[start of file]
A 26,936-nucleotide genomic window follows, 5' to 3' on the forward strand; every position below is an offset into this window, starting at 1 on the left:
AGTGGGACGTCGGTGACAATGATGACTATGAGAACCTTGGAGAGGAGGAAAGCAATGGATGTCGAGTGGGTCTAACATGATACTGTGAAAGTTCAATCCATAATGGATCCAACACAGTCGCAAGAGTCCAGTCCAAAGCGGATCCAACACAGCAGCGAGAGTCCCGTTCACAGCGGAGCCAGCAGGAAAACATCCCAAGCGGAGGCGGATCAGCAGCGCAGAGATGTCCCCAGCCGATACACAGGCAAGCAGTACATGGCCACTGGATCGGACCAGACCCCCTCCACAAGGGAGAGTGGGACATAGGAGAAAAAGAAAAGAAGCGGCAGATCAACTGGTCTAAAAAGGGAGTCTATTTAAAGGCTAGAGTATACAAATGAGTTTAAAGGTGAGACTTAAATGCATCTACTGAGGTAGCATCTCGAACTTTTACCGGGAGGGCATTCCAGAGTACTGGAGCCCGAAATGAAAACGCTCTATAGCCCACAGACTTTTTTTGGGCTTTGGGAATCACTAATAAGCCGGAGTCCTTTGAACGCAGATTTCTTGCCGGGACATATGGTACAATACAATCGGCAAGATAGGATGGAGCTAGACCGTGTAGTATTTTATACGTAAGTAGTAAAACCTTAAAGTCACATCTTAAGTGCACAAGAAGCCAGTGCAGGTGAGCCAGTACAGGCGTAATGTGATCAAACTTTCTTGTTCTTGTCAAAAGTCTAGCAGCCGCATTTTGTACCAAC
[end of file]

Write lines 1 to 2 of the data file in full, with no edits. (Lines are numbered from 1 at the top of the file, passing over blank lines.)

A 26,936-nucleotide genomic window follows, 5' to 3' on the forward strand; every position below is an offset into this window, starting at 1 on the left:
AGTGGGACGTCGGTGACAATGATGACTATGAGAACCTTGGAGAGGAGGAAAGCAATGGATGTCGAGTGGGTCTAACATGATACTGTGAAAGTTCAATCCATAATGGATCCAACACAGTCGCAAGAGTCCAGTCCAAAGCGGATCCAACACAGCAGCGAGAGTCCCGTTCACAGCGGAGCCAGCAGGAAAACATCCCAAGCGGAGGCGGATCAGCAGCGCAGAGATGTCCCCAGCCGATACACAGGCAAGCAGTACATGGCCACTGGATCGGACCAGACCCCCTCCACAAGGGAGAGTGGGACATAGGAGAAAAAGAAAAGAAGCGGCAGATCAACTGGTCTAAAAAGGGAGTCTATTTAAAGGCTAGAGTATACAAATGAGTTTAAAGGTGAGACTTAAATGCATCTACTGAGGTAGCATCTCGAACTTTTACCGGGAGGGCATTCCAGAGTACTGGAGCCCGAAATGAAAACGCTCTATAGCCCACAGACTTTTTTTGGGCTTTGGGAATCACTAATAAGCCGGAGTCCTTTGAACGCAGATTTCTTGCCGGGACATATGGTACAATACAATCGGCAAGATAGGATGGAGCTAGACCGTGTAGTATTTTATACGTAAGTAGTAAAACCTTAAAGTCACATCTTAAGTGCACAAGAAGCCAGTGCAGGTGAGCCAGTACAGGCGTAATGTGATCAAACTTTCTTGTTCTTGTCAAAAGTCTAGCAGCCGCATTTTGTACCAAC